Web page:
Andrew Merryweather

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BACKGROUND Many factors can affect a surgeon's performance in the operating room; these may include surgeon comfort, ergonomics of tool handle design, and fatigue. A laparoscopic tool handle designed with ergonomic considerations (pistol grip) was tested against a current market tool with a traditional pinch grip handle. The goal of this study is to(More)
BACKGROUND Few prospective cohort studies of distal upper extremity musculoskeletal disorders have been performed. Past studies have provided somewhat conflicting evidence for occupational risk factors and have largely reported data without adjustments for many personal and psychosocial factors. METHODS/DESIGN A multi-center prospective cohort study was(More)
 Training, consultation, workflow design, and process/tool design emphasizing the ergonomic and biomechanical analysis of occupational hazards to reduce worker injuries.
BACKGROUND This study's objective was to quantify exposure-response relationships between job physical exposure (JPE) and incidence of lateral epicondylitis (LE). METHODS A cohort of 536 workers was enrolled from 10 manufacturing facilities and followed monthly for 6 years to ascertain changes in JPE and health status. JPE was individually measured and(More)
Occupational back pain and injury are common and costly issues. Biomechanical models are often used to quantify job risk by estimating back muscle forces. In general, the most accurate models are also the most complex, creating demand for models that are both straightforward and accurate. An existing, basic hand-calculation back compressive force estimation(More)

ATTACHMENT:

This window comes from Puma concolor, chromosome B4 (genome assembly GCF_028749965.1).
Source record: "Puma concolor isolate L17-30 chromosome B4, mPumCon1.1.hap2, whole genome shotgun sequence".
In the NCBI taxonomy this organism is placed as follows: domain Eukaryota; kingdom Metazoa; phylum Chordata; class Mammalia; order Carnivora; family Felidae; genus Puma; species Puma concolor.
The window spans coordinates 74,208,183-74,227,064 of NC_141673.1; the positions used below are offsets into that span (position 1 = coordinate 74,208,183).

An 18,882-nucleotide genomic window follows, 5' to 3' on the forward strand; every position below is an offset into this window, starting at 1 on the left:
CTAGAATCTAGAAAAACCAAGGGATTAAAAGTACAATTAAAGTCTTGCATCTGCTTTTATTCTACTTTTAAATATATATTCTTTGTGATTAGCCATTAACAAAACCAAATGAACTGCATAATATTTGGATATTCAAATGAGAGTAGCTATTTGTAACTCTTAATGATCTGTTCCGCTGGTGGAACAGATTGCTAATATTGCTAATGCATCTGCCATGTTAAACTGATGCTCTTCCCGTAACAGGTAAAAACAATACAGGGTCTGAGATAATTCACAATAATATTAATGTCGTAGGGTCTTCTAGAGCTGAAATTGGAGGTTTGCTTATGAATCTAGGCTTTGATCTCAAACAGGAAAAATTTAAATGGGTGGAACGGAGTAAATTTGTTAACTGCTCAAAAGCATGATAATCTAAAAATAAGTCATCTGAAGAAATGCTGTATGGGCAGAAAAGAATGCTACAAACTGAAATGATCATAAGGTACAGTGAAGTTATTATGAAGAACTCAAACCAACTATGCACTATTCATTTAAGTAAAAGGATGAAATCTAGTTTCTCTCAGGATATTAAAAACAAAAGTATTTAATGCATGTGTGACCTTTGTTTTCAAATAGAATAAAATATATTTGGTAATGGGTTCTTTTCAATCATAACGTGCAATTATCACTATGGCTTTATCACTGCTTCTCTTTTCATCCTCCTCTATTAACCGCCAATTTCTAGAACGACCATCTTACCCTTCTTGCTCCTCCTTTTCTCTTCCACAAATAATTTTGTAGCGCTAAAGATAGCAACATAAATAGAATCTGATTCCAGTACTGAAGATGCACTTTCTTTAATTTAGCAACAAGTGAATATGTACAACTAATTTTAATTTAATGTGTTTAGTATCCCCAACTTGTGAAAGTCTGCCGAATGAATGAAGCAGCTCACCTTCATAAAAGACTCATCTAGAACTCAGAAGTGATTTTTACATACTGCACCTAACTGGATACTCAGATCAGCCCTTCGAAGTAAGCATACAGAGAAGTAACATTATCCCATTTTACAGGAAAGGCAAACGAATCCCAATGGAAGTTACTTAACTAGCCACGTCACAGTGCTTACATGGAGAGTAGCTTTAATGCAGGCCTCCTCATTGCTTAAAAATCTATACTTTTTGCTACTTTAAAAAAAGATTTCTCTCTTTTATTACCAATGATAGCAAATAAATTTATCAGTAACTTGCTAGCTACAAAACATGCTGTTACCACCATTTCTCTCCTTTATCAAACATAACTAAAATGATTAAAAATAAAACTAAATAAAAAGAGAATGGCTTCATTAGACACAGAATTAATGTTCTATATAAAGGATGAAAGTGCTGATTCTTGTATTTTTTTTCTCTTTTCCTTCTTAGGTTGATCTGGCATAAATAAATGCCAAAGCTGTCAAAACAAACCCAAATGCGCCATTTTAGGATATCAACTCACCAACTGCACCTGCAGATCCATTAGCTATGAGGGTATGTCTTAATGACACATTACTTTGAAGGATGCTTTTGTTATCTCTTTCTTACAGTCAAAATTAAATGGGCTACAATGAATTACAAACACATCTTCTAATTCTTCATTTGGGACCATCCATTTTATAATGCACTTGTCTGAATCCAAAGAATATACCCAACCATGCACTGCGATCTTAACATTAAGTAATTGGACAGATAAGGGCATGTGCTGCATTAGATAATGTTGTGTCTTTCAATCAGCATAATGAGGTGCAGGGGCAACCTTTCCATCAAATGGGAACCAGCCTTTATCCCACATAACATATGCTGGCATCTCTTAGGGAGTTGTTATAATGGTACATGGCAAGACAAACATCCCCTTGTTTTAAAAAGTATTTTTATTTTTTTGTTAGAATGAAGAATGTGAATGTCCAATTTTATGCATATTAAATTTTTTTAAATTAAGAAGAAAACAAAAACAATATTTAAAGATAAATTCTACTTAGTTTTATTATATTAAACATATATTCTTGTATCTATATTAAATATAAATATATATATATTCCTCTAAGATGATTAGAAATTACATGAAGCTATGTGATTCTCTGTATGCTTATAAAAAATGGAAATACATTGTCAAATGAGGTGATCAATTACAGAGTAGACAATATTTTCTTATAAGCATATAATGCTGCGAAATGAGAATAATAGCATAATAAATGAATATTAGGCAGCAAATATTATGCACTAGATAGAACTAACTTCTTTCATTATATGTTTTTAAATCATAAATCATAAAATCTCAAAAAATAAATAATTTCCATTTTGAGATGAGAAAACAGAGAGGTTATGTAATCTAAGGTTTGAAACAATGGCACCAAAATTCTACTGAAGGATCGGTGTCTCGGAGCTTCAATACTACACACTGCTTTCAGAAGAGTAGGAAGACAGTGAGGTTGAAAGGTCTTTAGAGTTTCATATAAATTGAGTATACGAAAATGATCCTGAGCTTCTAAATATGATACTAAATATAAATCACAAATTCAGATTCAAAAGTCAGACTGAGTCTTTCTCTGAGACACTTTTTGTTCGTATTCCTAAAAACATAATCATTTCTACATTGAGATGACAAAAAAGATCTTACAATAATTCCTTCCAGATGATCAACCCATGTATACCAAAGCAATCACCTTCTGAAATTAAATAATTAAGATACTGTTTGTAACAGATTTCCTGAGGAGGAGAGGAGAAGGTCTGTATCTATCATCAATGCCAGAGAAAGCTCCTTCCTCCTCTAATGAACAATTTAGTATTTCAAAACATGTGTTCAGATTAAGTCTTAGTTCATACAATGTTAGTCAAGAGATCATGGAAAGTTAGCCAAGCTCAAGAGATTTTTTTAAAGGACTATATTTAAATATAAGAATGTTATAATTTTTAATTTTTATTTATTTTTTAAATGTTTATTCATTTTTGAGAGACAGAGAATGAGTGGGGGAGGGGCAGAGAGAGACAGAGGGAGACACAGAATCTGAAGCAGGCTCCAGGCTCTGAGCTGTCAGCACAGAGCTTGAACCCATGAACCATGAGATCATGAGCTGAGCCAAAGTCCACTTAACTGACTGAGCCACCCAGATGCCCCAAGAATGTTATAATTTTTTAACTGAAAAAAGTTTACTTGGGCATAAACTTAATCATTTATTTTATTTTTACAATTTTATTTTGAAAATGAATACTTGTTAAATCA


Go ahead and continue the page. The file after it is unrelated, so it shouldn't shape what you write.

Improvement of current biomechanical models through implementation of a dynamic factor may provide greater accuracy in acquiring more realistic calculations of back compressive force (BCF) in the spine during lifting. Most widely used biomechanical models for job evaluations in industry are simplified and considered " static " models. These models neglect(More)
OBJECTIVE The aim of this study was to evaluate relationships between the revised NIOSH lifting equation (RNLE) and risk of low-back pain (LBP). BACKGROUND The RNLE is commonly used to quantify job physical stressors to the low back from lifting and/or lowering of loads. There is no prospective study on the relationship between RNLE and LBP that includes(More)
OBJECTIVES To determine the feasibility of predicting static and dynamic peak back-compressive forces based on (1) static back compressive force values at the lift origin and destination and (2) lifting speed. METHODS Ten male subjects performed symmetric mid-sagittal floor-to-shoulder, floor-to-waist, and waist-to-shoulder lifts at three different speeds(More)
BACKGROUND Few prospective cohort studies of workplace low back pain (LBP) with quantified job physical exposure have been performed. There are few prospective epidemiological studies for LBP occupational risk factors and reported data generally have few adjustments for many personal and psychosocial factors. METHODS/DESIGN A multi-center prospective(More)
OBJECTIVE The aim of this study was to investigate the relationship between the revised NIOSH lifting equation (RNLE) and risk of seeking care for low-back pain (SC-LBP). BACKGROUND The RNLE is commonly used to quantify low-back physical stressors from lifting/lowering of loads in workplaces. There is no prospective study on relationship between RNLE and(More)